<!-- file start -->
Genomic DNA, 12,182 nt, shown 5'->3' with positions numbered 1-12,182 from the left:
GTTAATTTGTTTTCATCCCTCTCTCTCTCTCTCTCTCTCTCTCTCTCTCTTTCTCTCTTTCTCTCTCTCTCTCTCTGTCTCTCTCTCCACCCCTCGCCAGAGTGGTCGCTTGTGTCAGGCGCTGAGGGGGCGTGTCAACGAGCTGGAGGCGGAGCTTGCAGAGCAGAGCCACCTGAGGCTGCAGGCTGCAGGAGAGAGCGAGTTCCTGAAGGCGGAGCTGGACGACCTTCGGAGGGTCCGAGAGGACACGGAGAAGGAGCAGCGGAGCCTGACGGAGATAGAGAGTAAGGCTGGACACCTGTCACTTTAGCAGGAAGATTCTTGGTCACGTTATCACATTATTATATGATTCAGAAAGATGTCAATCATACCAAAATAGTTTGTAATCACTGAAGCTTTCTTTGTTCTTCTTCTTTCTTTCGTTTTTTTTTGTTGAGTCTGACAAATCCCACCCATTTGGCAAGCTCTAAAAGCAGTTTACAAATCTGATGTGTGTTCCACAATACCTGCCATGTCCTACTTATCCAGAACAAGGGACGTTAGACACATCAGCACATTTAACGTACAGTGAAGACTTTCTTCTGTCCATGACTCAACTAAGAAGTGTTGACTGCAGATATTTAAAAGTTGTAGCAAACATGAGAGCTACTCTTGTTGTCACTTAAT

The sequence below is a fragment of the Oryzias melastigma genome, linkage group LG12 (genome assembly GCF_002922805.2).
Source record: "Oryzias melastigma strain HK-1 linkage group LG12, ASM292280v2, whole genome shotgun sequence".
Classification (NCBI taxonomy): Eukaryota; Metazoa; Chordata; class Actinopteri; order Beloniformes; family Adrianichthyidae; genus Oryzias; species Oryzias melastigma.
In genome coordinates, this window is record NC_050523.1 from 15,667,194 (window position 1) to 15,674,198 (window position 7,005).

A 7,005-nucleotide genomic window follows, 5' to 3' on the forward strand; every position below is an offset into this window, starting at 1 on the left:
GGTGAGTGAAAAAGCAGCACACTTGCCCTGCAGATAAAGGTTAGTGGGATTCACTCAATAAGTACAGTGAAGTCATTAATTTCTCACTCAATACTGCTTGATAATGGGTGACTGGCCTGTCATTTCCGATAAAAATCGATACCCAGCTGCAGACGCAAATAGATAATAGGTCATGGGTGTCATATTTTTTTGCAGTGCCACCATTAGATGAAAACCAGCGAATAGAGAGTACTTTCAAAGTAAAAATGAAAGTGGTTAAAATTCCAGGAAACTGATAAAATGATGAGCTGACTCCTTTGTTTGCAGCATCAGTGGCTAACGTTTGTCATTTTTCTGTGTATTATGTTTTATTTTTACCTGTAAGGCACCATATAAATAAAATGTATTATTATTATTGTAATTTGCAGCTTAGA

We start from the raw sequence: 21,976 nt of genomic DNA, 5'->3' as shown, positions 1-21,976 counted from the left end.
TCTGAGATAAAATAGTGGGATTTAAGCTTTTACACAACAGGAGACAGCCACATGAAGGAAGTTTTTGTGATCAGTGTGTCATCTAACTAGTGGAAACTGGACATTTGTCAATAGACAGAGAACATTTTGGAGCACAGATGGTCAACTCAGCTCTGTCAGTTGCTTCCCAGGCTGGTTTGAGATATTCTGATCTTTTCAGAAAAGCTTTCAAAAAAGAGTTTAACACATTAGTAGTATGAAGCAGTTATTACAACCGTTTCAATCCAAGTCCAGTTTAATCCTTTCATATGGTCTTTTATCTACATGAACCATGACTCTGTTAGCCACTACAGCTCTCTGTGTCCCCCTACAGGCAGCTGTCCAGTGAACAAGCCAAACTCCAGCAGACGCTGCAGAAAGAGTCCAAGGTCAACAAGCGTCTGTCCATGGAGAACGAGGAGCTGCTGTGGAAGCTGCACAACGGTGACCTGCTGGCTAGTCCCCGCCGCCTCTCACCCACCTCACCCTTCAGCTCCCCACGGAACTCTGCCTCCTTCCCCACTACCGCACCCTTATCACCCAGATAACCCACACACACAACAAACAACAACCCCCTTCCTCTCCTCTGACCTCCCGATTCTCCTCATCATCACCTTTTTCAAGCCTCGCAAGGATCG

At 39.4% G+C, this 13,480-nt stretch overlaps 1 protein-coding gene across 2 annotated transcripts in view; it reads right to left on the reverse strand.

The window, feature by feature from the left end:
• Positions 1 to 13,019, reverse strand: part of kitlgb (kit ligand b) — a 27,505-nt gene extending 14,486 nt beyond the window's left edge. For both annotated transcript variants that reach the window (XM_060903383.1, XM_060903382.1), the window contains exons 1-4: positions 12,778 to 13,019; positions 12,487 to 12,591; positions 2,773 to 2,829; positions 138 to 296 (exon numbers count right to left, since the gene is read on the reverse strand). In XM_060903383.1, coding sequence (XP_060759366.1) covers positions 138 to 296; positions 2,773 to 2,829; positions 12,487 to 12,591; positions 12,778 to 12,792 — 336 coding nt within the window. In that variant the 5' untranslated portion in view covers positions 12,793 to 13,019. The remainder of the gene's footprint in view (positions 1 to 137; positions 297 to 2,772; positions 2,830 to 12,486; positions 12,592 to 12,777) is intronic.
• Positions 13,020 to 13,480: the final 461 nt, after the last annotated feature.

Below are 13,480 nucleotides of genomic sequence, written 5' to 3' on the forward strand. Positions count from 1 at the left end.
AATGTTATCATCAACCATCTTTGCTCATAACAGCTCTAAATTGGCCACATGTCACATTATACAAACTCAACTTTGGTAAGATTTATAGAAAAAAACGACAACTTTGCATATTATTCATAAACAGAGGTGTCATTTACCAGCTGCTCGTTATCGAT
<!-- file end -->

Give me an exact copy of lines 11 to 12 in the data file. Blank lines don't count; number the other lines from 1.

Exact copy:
At 39.4% G+C, this 13,480-nt stretch overlaps 1 protein-coding gene across 2 annotated transcripts in view; it reads right to left on the reverse strand.

The window, feature by feature from the left end: